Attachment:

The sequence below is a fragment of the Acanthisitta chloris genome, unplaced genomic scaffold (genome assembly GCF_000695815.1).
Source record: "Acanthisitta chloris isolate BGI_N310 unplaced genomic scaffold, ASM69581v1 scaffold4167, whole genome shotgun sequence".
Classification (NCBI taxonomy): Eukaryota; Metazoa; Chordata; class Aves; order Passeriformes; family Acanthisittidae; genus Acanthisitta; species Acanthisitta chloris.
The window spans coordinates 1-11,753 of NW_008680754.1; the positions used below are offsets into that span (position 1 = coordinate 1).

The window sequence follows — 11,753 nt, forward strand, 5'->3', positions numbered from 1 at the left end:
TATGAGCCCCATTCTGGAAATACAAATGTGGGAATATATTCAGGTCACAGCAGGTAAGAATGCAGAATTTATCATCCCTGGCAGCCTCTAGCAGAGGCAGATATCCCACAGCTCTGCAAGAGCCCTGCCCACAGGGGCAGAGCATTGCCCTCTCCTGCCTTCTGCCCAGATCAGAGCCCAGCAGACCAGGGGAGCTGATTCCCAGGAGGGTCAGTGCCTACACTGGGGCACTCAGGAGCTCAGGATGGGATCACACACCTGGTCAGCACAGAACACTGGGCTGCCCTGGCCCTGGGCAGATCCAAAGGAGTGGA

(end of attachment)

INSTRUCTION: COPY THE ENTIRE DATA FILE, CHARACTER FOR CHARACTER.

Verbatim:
The sequence below is a fragment of the Acanthisitta chloris genome, unplaced genomic scaffold (genome assembly GCF_000695815.1).
Source record: "Acanthisitta chloris isolate BGI_N310 unplaced genomic scaffold, ASM69581v1 scaffold4167, whole genome shotgun sequence".
Classification (NCBI taxonomy): Eukaryota; Metazoa; Chordata; class Aves; order Passeriformes; family Acanthisittidae; genus Acanthisitta; species Acanthisitta chloris.
The window spans coordinates 1-11,753 of NW_008680754.1; the positions used below are offsets into that span (position 1 = coordinate 1).

The window sequence follows — 11,753 nt, forward strand, 5'->3', positions numbered from 1 at the left end:
TATGAGCCCCATTCTGGAAATACAAATGTGGGAATATATTCAGGTCACAGCAGGTAAGAATGCAGAATTTATCATCCCTGGCAGCCTCTAGCAGAGGCAGATATCCCACAGCTCTGCAAGAGCCCTGCCCACAGGGGCAGAGCATTGCCCTCTCCTGCCTTCTGCCCAGATCAGAGCCCAGCAGACCAGGGGAGCTGATTCCCAGGAGGGTCAGTGCCTACACTGGGGCACTCAGGAGCTCAGGATGGGATCACACACCTGGTCAGCACAGAACACTGGGCTGCCCTGGCCCTGGGCAGATCCAAAGGAGTGGA